By Jacob Katel
By Laurie Charles
By Nate "Igor" Smith
By Abel Folgar
By Kat Bein
By Jacob Katel
Cherry is known best for his work as a trumpeter with jazz pioneer Ornette Coleman, and for being stepfather to the hard-rapping Neneh Cherry. But he's also one of the most adventurous musicians on the planet. Cherry traveled throughout Africa, Asia, and Europe in search of new sounds, long before "World Music" became fashionable in yuppie U.S. circles. "Don is an amazing door opener," says Rhythm Foundation director Jim Quinlan. "He's brought forth music from Turkey, Nepal, India, West Africa.... He's how I found out about African music. He's really an ambassador for so many world sounds."
Cherry's thoughts range as far as he has, from Indian scale systems to Ornette Coleman's harmolodics to his five children to politics. It's more than a little dizzying. Born in Oklahoma in 1936 with a Choctaw Indian grandmother, he was exposed to jazz early on at his father's jazz club, the Cherry Blossom, and by hanging out around L.A.'s Central Avenue scene after the family had moved west. Young Don cut so many classes to attend rehearsals with a top-notch jazz band led by Samuel Brown that he got put into a "detention" school. It didn't deter him.
Another big influence was poet Jayne Cortez. "We would borrow a record and listen to it and learn it and bring it back to her," Cherry says, "and we'd have to play the song before she'd lend us another record. This went on for years." Through Cortez he discovered the likes of Charlie Parker, and also got introduced to Ornette Coleman.
At age seventeen Cherry began working with Coleman, using a high-pitch pocket cornet. Together with bassist Charlie Haden and drummer Billy Higgins, they formed what came to be called Coleman's Original Quartet, playing their first New York gig at the Five Spot club in 1959. This was the group that introduced Coleman's theory of harmolodic music, a concept that revolutionized jazz. (In harmolodics, instead of the melody being supported by chord changes, and all the instruments supporting a soloist, each instrument, whether melodic or rhythmic, takes an equal role. It makes for a still-radical collective improvisation.) At the time of Coleman's gig at the Five Spot, many people put down both Coleman's ideas and his musicianship (Miles Davis being one famous detractor). History has since validated Coleman's approach, but many still find it difficult to follow. At any rate, Cherry had an early start at opening his ears to the possibilities of different sounds, harmonies, and structures.
Cherry continued to play with Coleman through seven albums, but in the early Sixties legal problems made it impossible for him to work in New York. A European tour offer from Sonny Rollins in 1963 saved his life, he says, and propelled him in a new direction. In Europe Cherry also worked with Archie Shepp and Albert Ayler, and from 1964-66 he co-led a band with Gato Barbieri. Around this time Cherry initiated his explorations, driving from Copenhagen to Morocco.
From this point Cherry's life began to stray far outside the normal parameters of a straight-ahead jazz career. He bopped around Europe, camping out and working with different visual and musical artists. He started developing a concept of "organic music," where, he says, "the performance had something exciting for the eyes as well as the ears." He met percussionist Nana Vasconcelos and tabla player Colin Walcott, and they formed a group called Codona, which ventured through most of the world - Turkey, India, Morocco, Asia, the Far East, and South America - in a beat-up camper. During this period Cherry discovered the doussoun'gouni, a six-string instrument from Mali which he now plays.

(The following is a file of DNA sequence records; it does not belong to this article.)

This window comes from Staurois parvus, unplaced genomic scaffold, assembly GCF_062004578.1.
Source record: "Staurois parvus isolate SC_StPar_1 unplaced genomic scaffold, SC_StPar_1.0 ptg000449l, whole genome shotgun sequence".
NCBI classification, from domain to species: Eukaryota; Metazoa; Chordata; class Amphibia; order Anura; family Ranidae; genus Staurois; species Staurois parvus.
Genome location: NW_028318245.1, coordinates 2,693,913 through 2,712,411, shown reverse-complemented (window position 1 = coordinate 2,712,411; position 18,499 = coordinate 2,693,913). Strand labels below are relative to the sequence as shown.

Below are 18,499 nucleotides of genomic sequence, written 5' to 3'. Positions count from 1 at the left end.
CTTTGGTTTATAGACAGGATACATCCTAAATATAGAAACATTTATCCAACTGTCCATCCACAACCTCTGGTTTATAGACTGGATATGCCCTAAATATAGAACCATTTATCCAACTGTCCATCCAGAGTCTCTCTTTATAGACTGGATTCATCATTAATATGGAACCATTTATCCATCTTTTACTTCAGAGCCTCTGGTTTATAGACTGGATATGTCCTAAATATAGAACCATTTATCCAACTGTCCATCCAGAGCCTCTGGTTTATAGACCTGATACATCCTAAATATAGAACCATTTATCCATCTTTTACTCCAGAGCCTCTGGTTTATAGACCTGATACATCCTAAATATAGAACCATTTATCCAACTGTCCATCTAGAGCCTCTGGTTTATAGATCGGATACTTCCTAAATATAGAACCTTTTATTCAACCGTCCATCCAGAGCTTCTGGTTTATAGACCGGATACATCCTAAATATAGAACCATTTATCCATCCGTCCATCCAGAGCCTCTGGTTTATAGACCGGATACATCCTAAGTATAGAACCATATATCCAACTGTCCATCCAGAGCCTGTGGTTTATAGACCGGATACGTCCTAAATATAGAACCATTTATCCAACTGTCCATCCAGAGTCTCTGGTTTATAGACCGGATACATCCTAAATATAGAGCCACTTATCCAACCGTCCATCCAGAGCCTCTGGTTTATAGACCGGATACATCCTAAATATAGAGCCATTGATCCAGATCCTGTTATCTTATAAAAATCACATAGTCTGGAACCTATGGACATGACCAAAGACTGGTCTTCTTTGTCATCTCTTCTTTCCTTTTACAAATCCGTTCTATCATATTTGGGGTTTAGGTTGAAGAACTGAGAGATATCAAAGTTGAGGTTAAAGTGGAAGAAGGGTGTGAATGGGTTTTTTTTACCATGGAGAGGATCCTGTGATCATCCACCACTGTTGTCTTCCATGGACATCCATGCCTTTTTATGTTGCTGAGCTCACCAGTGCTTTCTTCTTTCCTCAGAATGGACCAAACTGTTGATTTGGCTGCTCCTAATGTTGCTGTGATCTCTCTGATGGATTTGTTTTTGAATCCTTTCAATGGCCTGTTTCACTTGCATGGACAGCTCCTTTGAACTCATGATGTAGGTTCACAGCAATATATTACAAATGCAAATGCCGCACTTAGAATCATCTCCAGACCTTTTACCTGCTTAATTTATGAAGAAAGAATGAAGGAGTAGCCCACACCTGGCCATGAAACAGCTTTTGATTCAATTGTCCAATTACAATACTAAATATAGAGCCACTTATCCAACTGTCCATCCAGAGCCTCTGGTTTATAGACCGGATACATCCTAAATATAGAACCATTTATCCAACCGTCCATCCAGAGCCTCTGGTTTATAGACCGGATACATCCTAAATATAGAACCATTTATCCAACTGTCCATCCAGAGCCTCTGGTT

The primary lesson of his travels was that musical knowledge can come from almost anyone: Indian tabla players, Turkish goatherders, street kids. "When I started traveling I found other instruments, other textures, not just skin, but made with nylon," he explains. "I found the magic in bamboo. I ended up learning about different cultures, different textures." New possibilities were laid before him. "In India you have Sanskrit syllables for the notes of the scale," he says. "And that changed the whole idea for me. If you start out with a ~`do,' that's a real negative sound for me, but now I can think `sa' instead of `do,' and that changes the whole feeling."
Those who gain knowledge are often moved to share it, and teaching is central to Cherry's work. At the Rhythm Intensive he will be working with an old friend and fellow teacher, vibraphonist and composer Karl Berger. Berger was part of the Cherry-Barbieri band in Paris in the Sixties, and it was Cherry who brought Berger to the U.S. Berger went on to form the Creative Music School in Woodstock, New York. It was Berger who started the first Rhythm Intensive workshops, which he ran with the help of Cherry and artists such as Pat Metheny, Cecil Taylor, and the Chicago Art Ensemble. Jim Quinlan also worked with Berger at the Creative Music School for years. Together with Nana Vasconcelos, this makes the gathering in Miami a reunion with some deep musical and personal roots. Quinlan says he would like to see the event become an annual occurrence in South Florida.